Recombinant Mouse ST2/IL-33R His-tag Protein, CF Summary
Ser27-His331, with a C-terminal 6-His tag
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CF stands for Carrier Free (CF). We typically add Bovine Serum Albumin (BSA) as a carrier protein to our recombinant proteins. Adding a carrier protein enhances protein stability, increases shelf-life, and allows the recombinant protein to be stored at a more dilute concentration. The carrier free version does not contain BSA.
In general, we advise purchasing the recombinant protein with BSA for use in cell or tissue culture, or as an ELISA standard. In contrast, the carrier free protein is recommended for applications, in which the presence of BSA could interfere.
|Formulation||Lyophilized from a 0.2 μm filtered solution in PBS.|
|Reconstitution||Reconstitute at 500 μg/mL in PBS.|
|Shipping||The product is shipped at ambient temperature. Upon receipt, store it immediately at the temperature recommended below.|
|Stability & Storage:||Use a manual defrost freezer and avoid repeated freeze-thaw cycles.
When Recombinant Mouse ST2/IL-33R His-tag (Catalog # 10695-MR) is immobilized at 0.5 μg/mL (100 μL/well), Recombinant Mouse IL-33 (3626-ML) binds with an ED50 of 0.03-0.27 μg/mL.
2 μg/lane of Recombinant Mouse ST2/IL-33R His-tag (Catalog # 10695-MR) was resolved with SDS-PAGE under reducing (R) and non-reducing (NR) conditions and visualized by Coomassie® Blue staining, showing bands at 57-68 kDa.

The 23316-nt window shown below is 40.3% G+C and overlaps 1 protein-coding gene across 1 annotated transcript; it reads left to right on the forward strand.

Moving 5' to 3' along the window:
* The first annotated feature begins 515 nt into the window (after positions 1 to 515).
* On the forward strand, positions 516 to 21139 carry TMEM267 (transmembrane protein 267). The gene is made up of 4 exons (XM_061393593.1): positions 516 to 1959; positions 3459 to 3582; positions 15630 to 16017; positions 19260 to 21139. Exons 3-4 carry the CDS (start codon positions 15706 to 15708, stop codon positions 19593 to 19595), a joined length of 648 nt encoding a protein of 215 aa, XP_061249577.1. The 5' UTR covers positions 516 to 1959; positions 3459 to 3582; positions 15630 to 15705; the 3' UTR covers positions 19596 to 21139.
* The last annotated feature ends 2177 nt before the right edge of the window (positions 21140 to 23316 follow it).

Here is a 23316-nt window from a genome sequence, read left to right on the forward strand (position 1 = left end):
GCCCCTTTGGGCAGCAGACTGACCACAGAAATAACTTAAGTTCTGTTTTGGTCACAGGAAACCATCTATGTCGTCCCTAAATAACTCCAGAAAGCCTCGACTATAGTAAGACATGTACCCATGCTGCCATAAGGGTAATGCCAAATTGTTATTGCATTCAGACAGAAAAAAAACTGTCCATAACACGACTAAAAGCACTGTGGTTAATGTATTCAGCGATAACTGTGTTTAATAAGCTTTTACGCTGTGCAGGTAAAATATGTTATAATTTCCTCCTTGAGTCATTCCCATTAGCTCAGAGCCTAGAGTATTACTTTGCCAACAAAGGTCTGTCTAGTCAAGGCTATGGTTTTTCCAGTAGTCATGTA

ST2, also known as IL-1 R4 and T1, is an Interleukin-1 receptor family glycoprotein that contributes to Th2 immune responses (1, 2). Mouse ST2 consists of a 306 amino acid (aa) extracellular domain (ECD) with three Ig-like domains, a 23 aa transmembrane segment, and a 212 aa cytoplasmic domain with an intracellular TIR domain (3). Alternate splicing of the 120 kDa mouse ST2 generates a soluble 60 kDa isoform that lacks the transmembrane and cytoplasmic regions (3). Within the ECD, mouse ST2 shares 59% and 81% aa sequence identity with human and rat ST2, respectively. ST2 is believed to be a useful biomarker for predicting both acute and chronic heart failure, and is expressed mainly in two isoforms, as a transmembrane (ST2L) and as a soluble form (sST2) (4,5). ST2L is expressed on the surface of mast cells, activated Th2 cells, macrophages, and cardiac myocytes (6-9). It binds IL-33, a cytokine that is upregulated by inflammation or mechanical strain in smooth muscle cells, airway epithelia, keratinocytes, and cardiac fibroblasts (6, 10). IL-33 binding induces the association of ST2 with IL-1R AcP, a shared signaling subunit that also associates with IL-1 RI and IL-1 R rp2 (1, 11, 12). In macrophages, ST2 interferes with signaling from IL-1 RI and TLR4 by sequestering the adaptor proteins MyD88 and Mal (8). In addition to its role in promoting mast cell and Th2 dependent inflammation, ST2 activation enhances antigen induced hypernociception and protects from atherosclerosis and cardiac hypertrophy (6, 13-15). ST2 is released by activated Th2 cells and strained cardiac myocytes and is elevated in the serum in allergic asthma (7, 9, 16). Level of ST2 expression is associated with gastric cancer progression (17). When bound to IL-33, ST2 is indicated as an immunotherapy target for diagnosis and treament of cancer patients likely to be resistant to conventional treatments (18). Soluble ST2 functions as a decoy receptor that blocks IL-33's ability to signal through transmembrane ST2 (11, 14-16).
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